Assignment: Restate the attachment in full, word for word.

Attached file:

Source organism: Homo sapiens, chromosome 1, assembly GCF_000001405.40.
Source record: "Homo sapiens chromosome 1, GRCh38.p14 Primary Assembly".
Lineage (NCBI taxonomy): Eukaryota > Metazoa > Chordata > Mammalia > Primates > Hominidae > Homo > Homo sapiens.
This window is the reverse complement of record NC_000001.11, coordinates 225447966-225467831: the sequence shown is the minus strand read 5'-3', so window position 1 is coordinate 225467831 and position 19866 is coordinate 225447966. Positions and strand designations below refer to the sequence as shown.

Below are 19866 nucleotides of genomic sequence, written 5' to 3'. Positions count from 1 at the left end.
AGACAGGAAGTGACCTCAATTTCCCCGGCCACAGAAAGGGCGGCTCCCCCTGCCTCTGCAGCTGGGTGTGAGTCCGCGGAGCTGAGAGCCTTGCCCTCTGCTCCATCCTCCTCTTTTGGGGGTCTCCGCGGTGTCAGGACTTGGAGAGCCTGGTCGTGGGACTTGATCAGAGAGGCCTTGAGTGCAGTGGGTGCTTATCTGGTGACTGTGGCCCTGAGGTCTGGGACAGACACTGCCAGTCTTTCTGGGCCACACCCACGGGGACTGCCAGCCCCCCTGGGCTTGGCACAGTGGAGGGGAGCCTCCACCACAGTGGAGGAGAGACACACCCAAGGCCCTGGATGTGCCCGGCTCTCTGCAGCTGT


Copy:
Source organism: Homo sapiens, chromosome 1, assembly GCF_000001405.40.
Source record: "Homo sapiens chromosome 1, GRCh38.p14 Primary Assembly".
Lineage (NCBI taxonomy): Eukaryota > Metazoa > Chordata > Mammalia > Primates > Hominidae > Homo > Homo sapiens.
This window is the reverse complement of record NC_000001.11, coordinates 225447966-225467831: the sequence shown is the minus strand read 5'-3', so window position 1 is coordinate 225467831 and position 19866 is coordinate 225447966. Positions and strand designations below refer to the sequence as shown.

Below are 19866 nucleotides of genomic sequence, written 5' to 3'. Positions count from 1 at the left end.
AGACAGGAAGTGACCTCAATTTCCCCGGCCACAGAAAGGGCGGCTCCCCCTGCCTCTGCAGCTGGGTGTGAGTCCGCGGAGCTGAGAGCCTTGCCCTCTGCTCCATCCTCCTCTTTTGGGGGTCTCCGCGGTGTCAGGACTTGGAGAGCCTGGTCGTGGGACTTGATCAGAGAGGCCTTGAGTGCAGTGGGTGCTTATCTGGTGACTGTGGCCCTGAGGTCTGGGACAGACACTGCCAGTCTTTCTGGGCCACACCCACGGGGACTGCCAGCCCCCCTGGGCTTGGCACAGTGGAGGGGAGCCTCCACCACAGTGGAGGAGAGACACACCCAAGGCCCTGGATGTGCCCGGCTCTCTGCAGCTGT